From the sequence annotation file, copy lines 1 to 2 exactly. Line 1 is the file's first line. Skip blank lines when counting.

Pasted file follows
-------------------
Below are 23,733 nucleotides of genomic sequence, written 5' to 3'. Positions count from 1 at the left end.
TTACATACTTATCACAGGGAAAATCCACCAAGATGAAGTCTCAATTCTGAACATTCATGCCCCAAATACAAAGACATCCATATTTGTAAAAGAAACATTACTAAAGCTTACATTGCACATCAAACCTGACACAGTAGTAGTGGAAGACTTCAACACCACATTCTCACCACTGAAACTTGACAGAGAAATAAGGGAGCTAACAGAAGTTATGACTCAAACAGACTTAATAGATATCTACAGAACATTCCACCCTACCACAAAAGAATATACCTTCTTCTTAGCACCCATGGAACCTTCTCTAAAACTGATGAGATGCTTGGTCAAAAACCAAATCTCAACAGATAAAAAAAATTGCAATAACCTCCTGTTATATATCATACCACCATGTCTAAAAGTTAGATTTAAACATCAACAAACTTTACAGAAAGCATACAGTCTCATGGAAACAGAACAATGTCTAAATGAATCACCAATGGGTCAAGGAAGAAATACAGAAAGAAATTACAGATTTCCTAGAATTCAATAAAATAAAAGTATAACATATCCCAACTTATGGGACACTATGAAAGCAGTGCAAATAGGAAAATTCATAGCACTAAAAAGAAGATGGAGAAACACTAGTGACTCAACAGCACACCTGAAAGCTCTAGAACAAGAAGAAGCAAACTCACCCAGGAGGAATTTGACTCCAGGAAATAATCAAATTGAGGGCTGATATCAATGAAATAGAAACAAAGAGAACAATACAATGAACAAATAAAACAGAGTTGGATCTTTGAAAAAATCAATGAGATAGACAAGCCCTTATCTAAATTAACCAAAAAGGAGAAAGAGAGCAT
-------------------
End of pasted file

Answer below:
Below are 23,733 nucleotides of genomic sequence, written 5' to 3'. Positions count from 1 at the left end.
TTACATACTTATCACAGGGAAAATCCACCAAGATGAAGTCTCAATTCTGAACATTCATGCCCCAAATACAAAGACATCCATATTTGTAAAAGAAACATTACTAAAGCTTACATTGCACATCAAACCTGACACAGTAGTAGTGGAAGACTTCAACACCACATTCTCACCACTGAAACTTGACAGAGAAATAAGGGAGCTAACAGAAGTTATGACTCAAACAGACTTAATAGATATCTACAGAACATTCCACCCTACCACAAAAGAATATACCTTCTTCTTAGCACCCATGGAACCTTCTCTAAAACTGATGAGATGCTTGGTCAAAAACCAAATCTCAACAGATAAAAAAAATTGCAATAACCTCCTGTTATATATCATACCACCATGTCTAAAAGTTAGATTTAAACATCAACAAACTTTACAGAAAGCATACAGTCTCATGGAAACAGAACAATGTCTAAATGAATCACCAATGGGTCAAGGAAGAAATACAGAAAGAAATTACAGATTTCCTAGAATTCAATAAAATAAAAGTATAACATATCCCAACTTATGGGACACTATGAAAGCAGTGCAAATAGGAAAATTCATAGCACTAAAAAGAAGATGGAGAAACACTAGTGACTCAACAGCACACCTGAAAGCTCTAGAACAAGAAGAAGCAAACTCACCCAGGAGGAATTTGACTCCAGGAAATAATCAAATTGAGGGCTGATATCAATGAAATAGAAACAAAGAGAACAATACAATGAACAAATAAAACAGAGTTGGATCTTTGAAAAAATCAATGAGATAGACAAGCCCTTATCTAAATTAACCAAAAAGGAGAAAGAGAGCAT